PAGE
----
The precise wording he uses in discussing generally the "limited covering power" of the V series lenses is with regard to the maximum format the "lenses were designed to cover". That's correct. The lenses were designed to cover the maximum film format of the various V system cameras (nominally 6 x 6 cm). However, the image diagonal the lenses are designed to cover and the image diagonal that they are actually able to cover is not the same thing. There are users of tilt-shift lenses designed for 35 mm (24 x 36 mm) format now using those same lenses with current 33 x 44 mm medium format cameras successfully.

As is generally the case with any lens, as you move away from the center of the image circle toward the edges resolution and contrast decrease and vignetting increases. Some FlexBody users feel that the Hasselblad recommendations are a little conservative and find results acceptable for their needs a bit beyond the suggested limits. This is determined by the individual user's requirements and the specific lens being used.
« Last Edit: September 08, 2021, 07:21:31 am by TechTalk »
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TechTalk

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Re: Hasselblad V's or Rodenstock for longer focal length's?
« Reply #6 on: September 04, 2021, 11:24:22 pm »

I also owned a Flex Body, and 40/60/80/120 macro/180 CF & 110 FE lenses that I ran on a 205 TCC Body, (and a 38 mm 905SWC) - the point being the Flex Body was a dog, and movements only ever robbed me of image area - I could get a perfectly shifted/tilted 4 x 4 cm image on a 6x6 piece of film! It undermined the whole value of MF to end up with something nearer 35 mm!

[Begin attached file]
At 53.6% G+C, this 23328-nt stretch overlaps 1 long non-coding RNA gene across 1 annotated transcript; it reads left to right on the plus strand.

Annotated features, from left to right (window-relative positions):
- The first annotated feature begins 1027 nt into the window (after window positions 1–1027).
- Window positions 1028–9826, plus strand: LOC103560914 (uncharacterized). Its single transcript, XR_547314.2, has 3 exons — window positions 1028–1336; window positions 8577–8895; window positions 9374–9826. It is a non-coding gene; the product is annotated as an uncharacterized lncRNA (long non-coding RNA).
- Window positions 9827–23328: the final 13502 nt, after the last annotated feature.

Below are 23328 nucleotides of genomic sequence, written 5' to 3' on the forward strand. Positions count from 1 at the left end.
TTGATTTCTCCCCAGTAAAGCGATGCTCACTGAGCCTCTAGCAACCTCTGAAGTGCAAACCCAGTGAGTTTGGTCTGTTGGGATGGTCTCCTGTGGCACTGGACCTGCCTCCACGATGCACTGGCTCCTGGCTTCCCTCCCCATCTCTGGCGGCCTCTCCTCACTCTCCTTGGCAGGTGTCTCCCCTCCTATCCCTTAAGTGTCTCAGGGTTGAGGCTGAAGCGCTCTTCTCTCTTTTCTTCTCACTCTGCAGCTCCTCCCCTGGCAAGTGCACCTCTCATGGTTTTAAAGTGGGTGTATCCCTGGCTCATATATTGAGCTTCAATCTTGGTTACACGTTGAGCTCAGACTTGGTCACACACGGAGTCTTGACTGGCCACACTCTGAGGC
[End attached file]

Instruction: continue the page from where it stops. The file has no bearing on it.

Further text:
Your individual experience and assessment is yours. Others, myself included, have had very different experiences from your own. There are a number of FlexBody owners who have commented online regarding their own satisfaction in using the camera system and the resulting images. Of course, it's easy to find different opinions about any equipment.

Since this thread is about using the V lenses on a different camera, I'll leave it at that.
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BAB

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Re: Hasselblad V's or Rodenstock for longer focal length's?
« Reply #7 on: September 09, 2021, 04:50:10 am »

Great stories and conversations they bring back memories to my mind of a Once great company aggressively producing Fine Haute Couture cameras and lenses…someone must have pissed off the new owners so until the present contract elapses we all take ride!
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alatreille

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Re: Hasselblad V's or Rodenstock for longer focal length's?
« Reply #8 on: November 08, 2021, 04:12:40 pm »

I'll chime in briefly here.

I've used the Pentax 645 A* 300mm F4 on my Arca with the IQ4150 and Rm3di

One word for it.  Fantastic.